• Uncertain — Your results may show an unknown genetic variant or a variant of uncertain significance (could be disease-causing or benign). Not sure. 

On top of that, depending on the company you test with, you may be assigned a risk score, either by percentage, or a scale from low to high. Be sure to read your results key or scoring rubric before you view your results.

2. Don't put too much stake in a negative result

Just because your health risk screening doesn't say you have an increased risk for a disease, doesn't mean that you are in the clear. For example, the American Cancer Society says, one in three people will still develop cancer in their lifetime and "Only about 5 percent to 10 percent of all cancers result directly from gene defects (called mutations) inherited from a parent."

Negative results pose an interesting issue, especially with targeted screening. As Michal F. Murray, et al advise in an article published in the National Academy of Medicine's Perspectives, "Adequate education and resources must also be in place for those who test negative, because it is critical for participants to understand the limitations of a negative result within a targeted screening approach. For example, negative BRCA1/2 or Lynch syndrome testing does not exclude the possibility of other hereditary cancer syndromes."

Remember, the FDA warns about DTC tests, "Some genetic health risk tests do not report all known genetic variants that might contribute to an increased risk of disease. Even if you receive a negative result for a genetic health risk test, you should continue with regular preventative care, such as annual checkups and screenings recommended by your health care provider." Along with regular checkups, you should still report any worrying health symptoms to your doctor. Additionally, if you still have any genetic concerns based on what you know of your family history, get advice from a medical professional or a certified genetic counselor before paying for additional testing.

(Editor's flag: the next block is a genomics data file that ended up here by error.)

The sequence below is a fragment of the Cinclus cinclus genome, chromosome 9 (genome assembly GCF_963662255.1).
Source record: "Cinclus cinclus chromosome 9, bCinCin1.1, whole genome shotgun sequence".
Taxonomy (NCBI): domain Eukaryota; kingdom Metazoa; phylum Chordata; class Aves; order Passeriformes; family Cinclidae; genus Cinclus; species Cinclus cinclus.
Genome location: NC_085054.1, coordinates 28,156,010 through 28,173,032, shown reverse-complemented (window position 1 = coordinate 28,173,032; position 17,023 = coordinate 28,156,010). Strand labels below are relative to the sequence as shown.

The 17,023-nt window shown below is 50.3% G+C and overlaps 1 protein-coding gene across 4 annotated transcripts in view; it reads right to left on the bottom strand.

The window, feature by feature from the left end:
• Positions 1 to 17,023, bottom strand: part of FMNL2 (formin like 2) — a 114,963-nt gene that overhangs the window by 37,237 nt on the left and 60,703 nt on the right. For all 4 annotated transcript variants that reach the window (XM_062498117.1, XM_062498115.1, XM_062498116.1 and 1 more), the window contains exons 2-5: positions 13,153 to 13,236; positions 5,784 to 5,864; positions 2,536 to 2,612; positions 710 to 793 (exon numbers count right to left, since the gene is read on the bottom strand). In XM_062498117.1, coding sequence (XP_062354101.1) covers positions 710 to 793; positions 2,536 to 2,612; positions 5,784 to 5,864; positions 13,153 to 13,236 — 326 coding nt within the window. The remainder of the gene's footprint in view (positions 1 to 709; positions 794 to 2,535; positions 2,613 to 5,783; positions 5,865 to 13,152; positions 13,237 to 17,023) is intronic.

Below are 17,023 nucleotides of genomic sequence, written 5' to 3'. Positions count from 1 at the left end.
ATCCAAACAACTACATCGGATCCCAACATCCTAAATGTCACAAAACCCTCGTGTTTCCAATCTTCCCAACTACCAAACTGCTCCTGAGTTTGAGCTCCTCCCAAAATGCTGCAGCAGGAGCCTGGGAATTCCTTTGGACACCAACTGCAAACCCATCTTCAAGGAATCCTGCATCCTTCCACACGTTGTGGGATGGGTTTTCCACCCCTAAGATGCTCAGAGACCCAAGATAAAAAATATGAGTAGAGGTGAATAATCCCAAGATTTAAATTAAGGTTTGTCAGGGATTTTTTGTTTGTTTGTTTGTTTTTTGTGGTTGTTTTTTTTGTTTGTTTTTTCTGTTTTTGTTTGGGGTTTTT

3. Get some follow-up

"[W]hat can be achieved with [health risk] analysis is determined by whether there is a detailed follow-up report or consultation," advises Dr. Barnish.

While your genetic risk may be set in stone, your overall risk is not. Complex diseases like these are highly influenced by external risk factors, environmental, and therefore risk can be lowered to counteract a high genetic risk, or to maintain a low genetic risk," explains Barnish. "This genetic information, coupled with preventative advice, again built on scientific reference, can make this sort of analysis empowering and even life-changing."

To turn those results into a healthier you, getting real professional advice to combine that info with your current health state, your family history, and more lifestyle factors helps to show a snapshot rather than a puzzle piece. They can help you to understand how the different gene reports tie together.

While some companies offer follow-up consultations with a genetic counselor, not all do. "Generally, this type of DTC analysis is not led by a medical professional," says Dr. Michael Barnish, Head of Genetics and Nutrition for REVIV Global. Without proper guidance, he says, "the risk can be misunderstood, misinterpreted, or irrelevant without the preventative discussions."

Risk management

Managing your risks, based on your genetic health predispositions can take many forms, based on your diet. Here are a couple of examples, from DNA testing company progenity:

  • If you have a risk for colorectal cancer, action steps include earlier and more frequent colonoscopy screening, taking preventative medication, and the possibility of risk-reducing surgery. 
  • If you have a hereditary risk for breast or ovarian cancer, action steps may include starting mammogram screening at an earlier age, getting mammograms more frequently, getting advanced breast MRI screening, taking preventative medication (for hormone-receptor-positive breast cancer tamoxifen or birth control pills), and even possibly having prophylactic surgery to reduce your risk. 

While some risk factors you don't have control over, like your genetics or the ozone layer, there are several that you can control. It doesn't necessarily mean taking drastic measures. One example of using this to your benefit can be seen with the BRCA2 carrier gene. Matloff explains, "female BRCA2 carriers would qualify for breast surveillance (mammograms and breast MRIs) at younger ages, and with greater frequency."